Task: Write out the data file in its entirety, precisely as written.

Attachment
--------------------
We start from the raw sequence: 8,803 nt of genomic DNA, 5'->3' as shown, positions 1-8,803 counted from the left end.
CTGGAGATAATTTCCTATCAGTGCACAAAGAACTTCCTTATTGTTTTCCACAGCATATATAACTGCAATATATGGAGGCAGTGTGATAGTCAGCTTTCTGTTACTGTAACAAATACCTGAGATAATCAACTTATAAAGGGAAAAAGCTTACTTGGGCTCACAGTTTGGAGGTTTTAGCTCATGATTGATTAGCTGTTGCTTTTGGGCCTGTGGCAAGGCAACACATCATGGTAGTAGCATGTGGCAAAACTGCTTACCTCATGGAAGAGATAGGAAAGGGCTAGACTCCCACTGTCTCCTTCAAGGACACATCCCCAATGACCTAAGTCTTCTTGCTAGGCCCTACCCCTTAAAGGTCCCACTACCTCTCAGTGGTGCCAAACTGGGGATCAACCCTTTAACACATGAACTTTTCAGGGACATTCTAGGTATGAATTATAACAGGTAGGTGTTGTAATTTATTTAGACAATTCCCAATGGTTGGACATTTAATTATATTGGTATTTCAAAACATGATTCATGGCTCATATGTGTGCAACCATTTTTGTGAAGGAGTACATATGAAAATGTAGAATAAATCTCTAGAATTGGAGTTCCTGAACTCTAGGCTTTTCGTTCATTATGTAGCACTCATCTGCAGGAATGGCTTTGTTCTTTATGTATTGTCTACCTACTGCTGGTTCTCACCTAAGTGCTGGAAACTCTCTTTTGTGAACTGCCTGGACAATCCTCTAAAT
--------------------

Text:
We start from the raw sequence: 8,803 nt of genomic DNA, 5'->3' as shown, positions 1-8,803 counted from the left end.
CTGGAGATAATTTCCTATCAGTGCACAAAGAACTTCCTTATTGTTTTCCACAGCATATATAACTGCAATATATGGAGGCAGTGTGATAGTCAGCTTTCTGTTACTGTAACAAATACCTGAGATAATCAACTTATAAAGGGAAAAAGCTTACTTGGGCTCACAGTTTGGAGGTTTTAGCTCATGATTGATTAGCTGTTGCTTTTGGGCCTGTGGCAAGGCAACACATCATGGTAGTAGCATGTGGCAAAACTGCTTACCTCATGGAAGAGATAGGAAAGGGCTAGACTCCCACTGTCTCCTTCAAGGACACATCCCCAATGACCTAAGTCTTCTTGCTAGGCCCTACCCCTTAAAGGTCCCACTACCTCTCAGTGGTGCCAAACTGGGGATCAACCCTTTAACACATGAACTTTTCAGGGACATTCTAGGTATGAATTATAACAGGTAGGTGTTGTAATTTATTTAGACAATTCCCAATGGTTGGACATTTAATTATATTGGTATTTCAAAACATGATTCATGGCTCATATGTGTGCAACCATTTTTGTGAAGGAGTACATATGAAAATGTAGAATAAATCTCTAGAATTGGAGTTCCTGAACTCTAGGCTTTTCGTTCATTATGTAGCACTCATCTGCAGGAATGGCTTTGTTCTTTATGTATTGTCTACCTACTGCTGGTTCTCACCTAAGTGCTGGAAACTCTCTTTTGTGAACTGCCTGGACAATCCTCTAAAT